History has that in the late 1830’s, there were several years of consecutive drought in Tanzania that resulted in widespread starvation and death. In the hope of averting their families' starvation, Africans without means to weather this terrible period were reduced to accepting Omani Arab promises of wage labour in a distant land.

“This starvation was so acute that people were forced to eat the skins they had on as their clothes. The starvation was later dubbed in Kiswahili as “Njaa ya Ngozi” meaning “Skin Hunger,” says Mzee Kizito.

According to Mzee Kizito, this starvation was earlier foreseen by the village’s god called Pangalugome. People in the village would often time approach this ghost and enquire for revelations of what should be expected in future. He tells the story the way he knows it:

The gods warned them that they should be prepared for the starvation, mainly by storing the food they would eat during starvation time. He also gave them a warning that they should not hold a traditional dance for girls for that year, instead they should keep that food they use for the traditional dances to help them in the coming hunger.

Ironically, that same year there were heavy rains that provided plenty of harvest that people thought “the gods have always been telling us the truth, but not this time around”. So, with plenty of harvests, instead of keeping them for the coming hunger they were told about, they spent them on the traditional dance.

One day a swarm of locusts flocked the village and ate all the food collected from the good harvest they had. At this point, the villagers remembered the prophecy of their gods. Unfortunately it was too late. They starved, that they even opted to eat the skin cloth.

By this time, the Oman Arabs had started contacts with the East African people and had already established the slave trade. When they found people starving, it was such a good advantage that they took to trick them that they would take them to a better place, where they would give them jobs and provide them with plenty of foods.

The offer obviously seemed better to the villagers. Having no options, the villagers considered the Arabs’ suggestion. Immediately the Arabs started to supply them with dates and bums, but just a handful of them. Later, the Arabs offered to take them to a better place where there was plenty of food. It sounded so good to refuse!

Little did they know their destination! The villagers willingly followed the Arabs who later took them to the Pangani coast, and boarded them in a boat, a vessel they had never seen before. “The Arabs also gave them a couple of bowls full of food, said to be bums and dates.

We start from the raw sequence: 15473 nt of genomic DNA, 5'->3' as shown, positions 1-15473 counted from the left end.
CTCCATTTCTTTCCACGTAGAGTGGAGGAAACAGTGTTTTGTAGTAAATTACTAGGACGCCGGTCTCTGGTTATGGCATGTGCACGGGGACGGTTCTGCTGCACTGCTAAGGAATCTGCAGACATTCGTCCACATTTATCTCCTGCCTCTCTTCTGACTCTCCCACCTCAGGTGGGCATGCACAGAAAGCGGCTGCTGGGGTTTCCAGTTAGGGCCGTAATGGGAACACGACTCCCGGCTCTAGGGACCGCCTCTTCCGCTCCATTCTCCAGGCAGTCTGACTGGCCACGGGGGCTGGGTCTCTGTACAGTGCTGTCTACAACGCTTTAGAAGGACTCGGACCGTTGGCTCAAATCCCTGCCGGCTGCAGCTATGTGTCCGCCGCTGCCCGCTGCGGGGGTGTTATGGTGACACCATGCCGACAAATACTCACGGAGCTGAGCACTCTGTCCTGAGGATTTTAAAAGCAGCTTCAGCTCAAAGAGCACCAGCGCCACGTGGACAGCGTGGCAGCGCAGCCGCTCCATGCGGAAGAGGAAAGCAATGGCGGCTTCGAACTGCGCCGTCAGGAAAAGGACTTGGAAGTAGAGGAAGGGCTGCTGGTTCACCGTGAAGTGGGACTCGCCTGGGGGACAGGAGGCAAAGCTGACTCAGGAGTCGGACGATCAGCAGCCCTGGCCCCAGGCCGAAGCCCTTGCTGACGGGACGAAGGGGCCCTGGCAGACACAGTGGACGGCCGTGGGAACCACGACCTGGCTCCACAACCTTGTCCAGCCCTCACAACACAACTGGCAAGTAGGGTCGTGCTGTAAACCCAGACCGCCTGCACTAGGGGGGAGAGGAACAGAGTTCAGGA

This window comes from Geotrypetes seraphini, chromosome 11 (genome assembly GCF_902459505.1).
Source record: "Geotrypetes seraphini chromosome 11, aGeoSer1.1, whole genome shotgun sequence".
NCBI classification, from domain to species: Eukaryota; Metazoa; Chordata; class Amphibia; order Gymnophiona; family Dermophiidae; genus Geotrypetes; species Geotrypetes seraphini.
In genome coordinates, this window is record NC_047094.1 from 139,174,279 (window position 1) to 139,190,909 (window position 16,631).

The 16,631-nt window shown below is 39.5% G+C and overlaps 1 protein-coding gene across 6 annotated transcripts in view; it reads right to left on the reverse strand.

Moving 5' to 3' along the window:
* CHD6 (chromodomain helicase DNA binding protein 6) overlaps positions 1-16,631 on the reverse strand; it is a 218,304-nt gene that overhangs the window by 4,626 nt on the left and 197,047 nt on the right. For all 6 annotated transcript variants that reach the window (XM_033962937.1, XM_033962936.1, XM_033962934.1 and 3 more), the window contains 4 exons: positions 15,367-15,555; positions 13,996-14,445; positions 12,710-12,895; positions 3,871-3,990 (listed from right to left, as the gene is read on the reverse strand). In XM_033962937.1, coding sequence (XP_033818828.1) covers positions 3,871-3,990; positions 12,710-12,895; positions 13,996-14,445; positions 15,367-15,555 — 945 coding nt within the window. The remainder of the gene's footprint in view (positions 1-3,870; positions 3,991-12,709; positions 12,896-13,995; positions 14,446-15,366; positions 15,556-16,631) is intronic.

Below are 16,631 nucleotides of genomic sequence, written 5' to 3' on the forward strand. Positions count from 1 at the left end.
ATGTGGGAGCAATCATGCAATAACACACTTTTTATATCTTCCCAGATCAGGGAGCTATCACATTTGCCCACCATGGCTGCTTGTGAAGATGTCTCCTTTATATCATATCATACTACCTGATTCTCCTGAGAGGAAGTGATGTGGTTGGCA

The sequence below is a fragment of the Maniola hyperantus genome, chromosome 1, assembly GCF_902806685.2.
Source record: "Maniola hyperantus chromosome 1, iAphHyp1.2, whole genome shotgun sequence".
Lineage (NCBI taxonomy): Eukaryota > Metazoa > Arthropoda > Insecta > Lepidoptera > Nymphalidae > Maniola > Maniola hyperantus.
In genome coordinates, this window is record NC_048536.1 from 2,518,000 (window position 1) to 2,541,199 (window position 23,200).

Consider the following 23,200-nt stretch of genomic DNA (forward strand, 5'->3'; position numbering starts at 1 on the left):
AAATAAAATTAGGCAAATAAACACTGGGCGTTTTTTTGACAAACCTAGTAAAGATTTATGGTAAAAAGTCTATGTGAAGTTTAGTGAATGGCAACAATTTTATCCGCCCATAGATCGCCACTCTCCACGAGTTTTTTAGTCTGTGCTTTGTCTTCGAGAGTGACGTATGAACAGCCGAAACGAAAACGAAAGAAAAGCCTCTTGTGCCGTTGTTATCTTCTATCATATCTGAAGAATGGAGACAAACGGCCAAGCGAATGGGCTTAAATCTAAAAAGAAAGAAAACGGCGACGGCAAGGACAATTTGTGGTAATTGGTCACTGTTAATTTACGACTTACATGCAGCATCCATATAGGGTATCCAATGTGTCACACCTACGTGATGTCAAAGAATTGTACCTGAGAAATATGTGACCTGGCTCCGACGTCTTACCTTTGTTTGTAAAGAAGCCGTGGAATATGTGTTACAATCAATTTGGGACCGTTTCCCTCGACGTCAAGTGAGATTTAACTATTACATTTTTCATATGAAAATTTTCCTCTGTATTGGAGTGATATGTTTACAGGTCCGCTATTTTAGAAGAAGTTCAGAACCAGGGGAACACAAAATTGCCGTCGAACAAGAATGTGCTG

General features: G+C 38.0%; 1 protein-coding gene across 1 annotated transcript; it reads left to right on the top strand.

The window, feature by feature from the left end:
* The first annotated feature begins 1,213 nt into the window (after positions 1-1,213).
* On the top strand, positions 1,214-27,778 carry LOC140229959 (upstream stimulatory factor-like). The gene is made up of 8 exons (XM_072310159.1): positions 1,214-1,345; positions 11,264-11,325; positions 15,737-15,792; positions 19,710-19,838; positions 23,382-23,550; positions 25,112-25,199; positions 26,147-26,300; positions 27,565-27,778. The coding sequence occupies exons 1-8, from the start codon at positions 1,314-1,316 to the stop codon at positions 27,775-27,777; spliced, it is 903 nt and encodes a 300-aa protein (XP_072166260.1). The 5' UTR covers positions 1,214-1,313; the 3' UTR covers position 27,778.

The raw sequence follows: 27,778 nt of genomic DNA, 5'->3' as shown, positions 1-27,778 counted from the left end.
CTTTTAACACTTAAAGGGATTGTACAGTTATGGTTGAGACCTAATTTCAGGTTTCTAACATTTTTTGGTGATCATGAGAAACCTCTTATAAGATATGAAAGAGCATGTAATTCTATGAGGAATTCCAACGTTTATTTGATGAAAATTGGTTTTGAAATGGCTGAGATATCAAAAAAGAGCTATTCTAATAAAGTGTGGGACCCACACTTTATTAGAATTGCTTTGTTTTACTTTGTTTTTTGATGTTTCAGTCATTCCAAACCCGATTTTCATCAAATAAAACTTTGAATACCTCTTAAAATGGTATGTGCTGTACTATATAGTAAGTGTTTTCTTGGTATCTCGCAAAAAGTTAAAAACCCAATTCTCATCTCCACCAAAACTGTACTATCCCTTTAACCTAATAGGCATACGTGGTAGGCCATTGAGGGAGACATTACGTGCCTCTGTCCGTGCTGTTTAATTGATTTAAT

For some reason, as everyone was busy enjoying that food, one person in the group stood up and looked at the window. He couldn’t understand what he was seeing, but he knew something was wrong there and needed to be fixed.

He turned to the fellows and told them to look at the window with him. In all direction all they saw was water. They were in the middle of the sea. And they all agreed “we need to do something here”. Now there were two Arabs in that boat. Realizing that these people had learnt “something was not right”, one Arab started to intimidate them by whipping them randomly.

That beating had raised their suspicion. They thought “one person can no way overcome us.” So, they decided they would kill one and keep the other to sail the boat, not to the direction he wanted, but to that one the Bantus commanded him to go, back to their home coast in Tanzania.

However, the remaining Arab got smart and pretended he was willing to take back to Tanzania, but because the Bantus inside that vessel were ignorant of the location he took them straight to the Somali coast, where upon reaching they found many more Arabs who overcame the Bantus and easily captured them as slaves. They were then forcifully sent to the bush where they were kept in a fenced compound. A few days later the Arabs started using them for the purpose they brought them to Somalia, slavery.

One day, as part of duty, a woman was in the farm digging. With her was an Arab supervisor. This woman had a baby that she sat at the shade where she was working. Apparently, the baby started crying, supposedly it was hungry.

As a mother, she reached over for the baby to feed. But because she was a slave, and all that was required of her was to do was dig, the Arab supervisor got annoyed, and with anger, the Arab reached over to the woman, grabbed the baby and chopped off its head.

With anguish and disbelief, the woman took the head and the body of the baby to the camp to show other slaves what happened to her baby. Nobody in the camp accepted or tolerated it and so they came up with a plan.

The elders told the young people that when they are gone to the farm, each one of them should make arrows. The boys did exactly as they were told to, while some other plans were in the making.